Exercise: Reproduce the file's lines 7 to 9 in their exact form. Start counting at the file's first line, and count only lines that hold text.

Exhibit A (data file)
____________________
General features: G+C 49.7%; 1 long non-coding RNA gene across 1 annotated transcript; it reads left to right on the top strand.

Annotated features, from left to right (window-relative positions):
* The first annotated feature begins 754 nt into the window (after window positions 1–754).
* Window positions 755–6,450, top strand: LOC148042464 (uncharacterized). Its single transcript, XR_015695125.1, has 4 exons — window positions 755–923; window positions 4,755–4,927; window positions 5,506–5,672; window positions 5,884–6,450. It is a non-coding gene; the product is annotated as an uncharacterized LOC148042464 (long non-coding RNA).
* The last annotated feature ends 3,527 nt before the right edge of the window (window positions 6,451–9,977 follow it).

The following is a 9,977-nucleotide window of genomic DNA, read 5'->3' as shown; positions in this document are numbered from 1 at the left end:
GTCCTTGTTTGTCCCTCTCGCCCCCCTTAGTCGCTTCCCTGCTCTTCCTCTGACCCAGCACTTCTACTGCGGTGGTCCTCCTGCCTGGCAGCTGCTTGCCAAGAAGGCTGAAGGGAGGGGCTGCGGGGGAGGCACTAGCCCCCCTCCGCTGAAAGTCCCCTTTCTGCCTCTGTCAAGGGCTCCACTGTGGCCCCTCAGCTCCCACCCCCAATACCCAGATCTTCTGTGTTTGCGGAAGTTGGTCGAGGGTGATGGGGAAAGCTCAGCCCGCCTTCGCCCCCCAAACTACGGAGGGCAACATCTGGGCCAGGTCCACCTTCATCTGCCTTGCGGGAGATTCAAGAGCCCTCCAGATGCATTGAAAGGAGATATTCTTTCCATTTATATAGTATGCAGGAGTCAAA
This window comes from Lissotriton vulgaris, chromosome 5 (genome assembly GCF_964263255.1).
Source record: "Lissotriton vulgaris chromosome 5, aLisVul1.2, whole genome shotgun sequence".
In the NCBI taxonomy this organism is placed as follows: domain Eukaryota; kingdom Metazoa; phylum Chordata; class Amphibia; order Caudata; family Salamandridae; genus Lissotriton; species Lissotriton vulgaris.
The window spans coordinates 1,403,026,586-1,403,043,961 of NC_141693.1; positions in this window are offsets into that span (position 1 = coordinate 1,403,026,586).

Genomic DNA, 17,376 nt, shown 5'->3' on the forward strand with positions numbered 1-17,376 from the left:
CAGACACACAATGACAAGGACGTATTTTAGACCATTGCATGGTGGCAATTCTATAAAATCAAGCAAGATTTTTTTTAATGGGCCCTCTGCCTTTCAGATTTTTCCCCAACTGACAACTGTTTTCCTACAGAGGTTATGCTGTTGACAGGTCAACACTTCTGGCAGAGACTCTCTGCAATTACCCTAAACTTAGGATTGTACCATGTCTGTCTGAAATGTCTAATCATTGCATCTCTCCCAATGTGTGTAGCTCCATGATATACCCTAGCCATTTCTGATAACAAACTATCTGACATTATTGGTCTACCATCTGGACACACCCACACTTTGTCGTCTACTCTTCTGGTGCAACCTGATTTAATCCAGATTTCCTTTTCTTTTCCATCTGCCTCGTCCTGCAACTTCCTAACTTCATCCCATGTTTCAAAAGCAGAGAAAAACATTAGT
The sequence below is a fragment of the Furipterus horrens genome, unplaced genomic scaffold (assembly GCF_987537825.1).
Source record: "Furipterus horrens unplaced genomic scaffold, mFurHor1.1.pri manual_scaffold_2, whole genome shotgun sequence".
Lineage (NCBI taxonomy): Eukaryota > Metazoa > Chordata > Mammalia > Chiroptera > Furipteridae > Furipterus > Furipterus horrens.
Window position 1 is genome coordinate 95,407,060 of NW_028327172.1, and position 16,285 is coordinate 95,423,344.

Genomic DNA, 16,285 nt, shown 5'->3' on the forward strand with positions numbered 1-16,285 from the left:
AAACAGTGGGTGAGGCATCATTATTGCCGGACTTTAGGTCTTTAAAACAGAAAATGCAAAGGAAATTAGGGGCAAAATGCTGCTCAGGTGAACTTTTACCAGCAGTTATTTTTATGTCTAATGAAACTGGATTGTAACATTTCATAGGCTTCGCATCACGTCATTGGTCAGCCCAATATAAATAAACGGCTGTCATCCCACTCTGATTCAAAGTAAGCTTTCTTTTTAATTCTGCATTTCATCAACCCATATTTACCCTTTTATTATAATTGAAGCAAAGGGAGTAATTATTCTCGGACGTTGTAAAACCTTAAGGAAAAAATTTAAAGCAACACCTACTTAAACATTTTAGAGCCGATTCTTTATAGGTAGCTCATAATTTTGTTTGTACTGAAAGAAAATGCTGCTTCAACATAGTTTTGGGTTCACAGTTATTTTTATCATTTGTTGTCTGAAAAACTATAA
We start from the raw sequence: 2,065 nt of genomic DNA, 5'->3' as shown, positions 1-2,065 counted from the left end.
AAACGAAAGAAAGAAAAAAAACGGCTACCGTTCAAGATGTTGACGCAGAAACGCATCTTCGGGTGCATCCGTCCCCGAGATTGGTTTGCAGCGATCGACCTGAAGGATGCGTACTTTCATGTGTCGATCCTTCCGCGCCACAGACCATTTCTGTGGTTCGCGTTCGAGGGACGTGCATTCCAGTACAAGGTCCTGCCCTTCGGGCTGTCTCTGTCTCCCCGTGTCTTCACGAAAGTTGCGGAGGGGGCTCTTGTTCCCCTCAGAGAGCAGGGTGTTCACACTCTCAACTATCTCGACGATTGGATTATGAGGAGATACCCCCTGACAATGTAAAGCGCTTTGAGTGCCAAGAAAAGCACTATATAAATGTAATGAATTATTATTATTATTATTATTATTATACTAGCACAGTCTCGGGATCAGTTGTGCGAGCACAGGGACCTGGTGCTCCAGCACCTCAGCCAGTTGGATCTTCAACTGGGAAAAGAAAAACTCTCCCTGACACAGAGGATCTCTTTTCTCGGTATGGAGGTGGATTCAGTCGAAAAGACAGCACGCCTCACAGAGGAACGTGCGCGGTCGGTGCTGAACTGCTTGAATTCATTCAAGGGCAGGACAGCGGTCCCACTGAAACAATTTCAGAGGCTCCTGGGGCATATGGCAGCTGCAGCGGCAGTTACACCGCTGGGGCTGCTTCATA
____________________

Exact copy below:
GTCCTTGTTTGTCCCTCTCGCCCCCCTTAGTCGCTTCCCTGCTCTTCCTCTGACCCAGCACTTCTACTGCGGTGGTCCTCCTGCCTGGCAGCTGCTTGCCAAGAAGGCTGAAGGGAGGGGCTGCGGGGGAGGCACTAGCCCCCCTCCGCTGAAAGTCCCCTTTCTGCCTCTGTCAAGGGCTCCACTGTGGCCCCTCAGCTCCCACCCCCAATACCCAGATCTTCTGTGTTTGCGGAAGTTGGTCGAGGGTGATGGGGAAAGCTCAGCCCGCCTTCGCCCCCCAAACTACGGAGGGCAACATCTGGGCCAGGTCCACCTTCATCTGCCTTGCGGGAGATTCAAGAGCCCTCCAGATGCATTGAAAGGAGATATTCTTTCCATTTATATAGTATGCAGGAGTCAAA
This window comes from Lissotriton vulgaris, chromosome 5 (genome assembly GCF_964263255.1).
Source record: "Lissotriton vulgaris chromosome 5, aLisVul1.2, whole genome shotgun sequence".